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New Zealand pip South Africa to claim Rugby Championship

TOWNSVILLE, Australia, Sep 25 – A late Jordie Barrett penalty saw New Zealand clinch the Rugby Championship with an “ugly” 19-17 victory over South Africa in the historic 100th Test between the arch-enemies on Saturday.

In a torrid affair with a high error count in Townsville, the All Blacks led 13-11 at half-time and both sides traded penalties through the second period until Barrett landed the killer blow from 43 metres with two minutes remaining.

It gave the unbeaten All Blacks an unassailable lead in the Rugby Championship with one round remaining.

“If ever you’re going to take an ugly win, we’ll take that,” relieved All Blacks coach Ian Foster said.

“Clearly it was going to be a big arm wrestle. We tried to break it open but couldn’t. It wasn’t pretty but I loved the attitude at the end.”

The powerful Springboks pack won a remarkable 13 turnovers, only to see the ball kicked away most of the time, and Foster said the All Blacks needed to get better at handling that style of play.

“It’s one thing to dismiss it as boring, which a lot of people do, but it’s ruthless and clinical and they are very good at it,” he said.

“We ran out of time in many situations and that put our skill-set under pressure, so there’s a real learning curve for us.”

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The showdown had been a long time in the making — 100 years since two of the world’s great rivals first faced off and two years since they clashed at the 2019 Rugby World Cup in Japan.

The world-champion Springboks went into the game on the back of stinging criticism from coach Jacques Nienaber who demanded improvement after back-to-back losses to Australia.

He declared himself satisfied with the response as the boot of Handre Pollard had them in sight of victory, before Barrett stepped up to seal the outcome.

“The game plan worked. I thought we had opportunities, they had opportunities, it came down to the wire,” said Nienaber.

“A call here, a bounce of the ball there and sometimes it goes for you and sometimes it goes against you.”

Of the 100 Tests between New Zealand and South Africa, the All Blacks have now won 60, South Africa 36 and four have been drawn.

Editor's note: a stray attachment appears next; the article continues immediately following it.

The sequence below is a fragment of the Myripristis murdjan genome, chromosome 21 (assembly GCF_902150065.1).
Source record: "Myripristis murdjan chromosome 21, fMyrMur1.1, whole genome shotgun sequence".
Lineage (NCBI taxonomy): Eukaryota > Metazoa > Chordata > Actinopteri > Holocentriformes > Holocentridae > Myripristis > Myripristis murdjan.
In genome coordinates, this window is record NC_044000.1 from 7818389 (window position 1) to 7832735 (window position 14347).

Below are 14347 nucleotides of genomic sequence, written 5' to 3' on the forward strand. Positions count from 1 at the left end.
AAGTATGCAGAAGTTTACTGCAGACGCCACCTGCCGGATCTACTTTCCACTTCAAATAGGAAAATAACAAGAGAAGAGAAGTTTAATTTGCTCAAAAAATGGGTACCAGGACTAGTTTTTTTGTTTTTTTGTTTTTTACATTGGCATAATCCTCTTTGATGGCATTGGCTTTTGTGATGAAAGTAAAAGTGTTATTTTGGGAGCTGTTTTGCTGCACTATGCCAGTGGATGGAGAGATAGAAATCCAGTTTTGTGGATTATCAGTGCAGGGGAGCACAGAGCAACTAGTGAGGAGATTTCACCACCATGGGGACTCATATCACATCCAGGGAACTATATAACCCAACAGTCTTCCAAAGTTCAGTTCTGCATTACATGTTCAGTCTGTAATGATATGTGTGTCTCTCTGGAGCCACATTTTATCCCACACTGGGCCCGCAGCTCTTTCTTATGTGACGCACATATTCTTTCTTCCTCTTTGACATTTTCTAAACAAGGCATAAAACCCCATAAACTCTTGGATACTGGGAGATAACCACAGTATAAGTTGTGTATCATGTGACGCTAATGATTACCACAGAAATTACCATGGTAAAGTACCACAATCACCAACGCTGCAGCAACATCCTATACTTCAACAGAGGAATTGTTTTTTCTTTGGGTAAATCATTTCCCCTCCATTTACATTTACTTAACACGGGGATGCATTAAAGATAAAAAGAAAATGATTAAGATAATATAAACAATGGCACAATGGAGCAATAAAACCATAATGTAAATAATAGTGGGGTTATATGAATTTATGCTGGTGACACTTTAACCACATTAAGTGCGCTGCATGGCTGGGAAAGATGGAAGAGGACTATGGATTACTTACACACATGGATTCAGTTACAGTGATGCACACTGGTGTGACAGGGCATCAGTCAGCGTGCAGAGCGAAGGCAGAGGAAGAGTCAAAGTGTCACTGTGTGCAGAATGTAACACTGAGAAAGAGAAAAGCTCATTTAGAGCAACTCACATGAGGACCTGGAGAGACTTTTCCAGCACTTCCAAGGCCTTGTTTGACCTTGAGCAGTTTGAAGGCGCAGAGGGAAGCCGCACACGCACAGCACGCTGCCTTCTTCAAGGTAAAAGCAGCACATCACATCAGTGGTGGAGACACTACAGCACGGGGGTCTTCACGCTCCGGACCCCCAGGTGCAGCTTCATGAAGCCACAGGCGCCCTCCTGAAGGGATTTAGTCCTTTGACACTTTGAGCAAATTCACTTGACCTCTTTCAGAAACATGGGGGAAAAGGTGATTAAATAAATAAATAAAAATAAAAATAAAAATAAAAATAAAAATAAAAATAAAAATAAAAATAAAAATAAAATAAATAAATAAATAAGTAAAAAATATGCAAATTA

– Unflappable Barrett –

In a torrid affair with a high error count in Townsville, the All Blacks led 13-11 at half-time and both sides traded penalties through the second half until Barrett landed the killer blow with two minutes remaining

In a seesaw first half it was a try apiece within the opening five minutes, before the Springboks pulled ahead with two penalties, only for the All Blacks to land two of their own late in the half to regain the lead.

But as much as the All Blacks created opportunities, and punched holes through the Springboks defensive line, they suffered through poor finishing and ill-discipline.

Before a near-capacity crowd of 25,000 at the Queensland Country Bank Stadium, a Codie Taylor break paved the way for Will Jordan to score the opening try, with Jordie Barrett landing the conversion to have the All Blacks ahead 7 -0.

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Almost immediately the Springboks replied when George Bridge misjudged a high kick from Faf de Klerk and Sbu Nkosi snapped up the ball to score.

The normally reliable Pollard missed the conversion but banged over two penalties soon after to put the Springboks ahead 11-7.

While Bridge was having problems dealing with the high ball on the left wing, the Springboks inexplicably turned their attention to fullback Jordie Barrett, who remained unflappable under a succession of bombs and was willing to ignite a counterattack.

He also landed two penalties late in the half, the second when Nkosi was yellow-carded for a deliberate knockdown when the All Blacks were attacking the line.

At the start of the second half the All Blacks twice turned down close-range shots at goal in favour of a lineout drive and both times came up short. Instead it was the Springboks who scored through a third Pollard penalty.

From there to the final whistle the All Blacks played attacking rugby without reward, leaving Pollard and Barrett to trade penalties.

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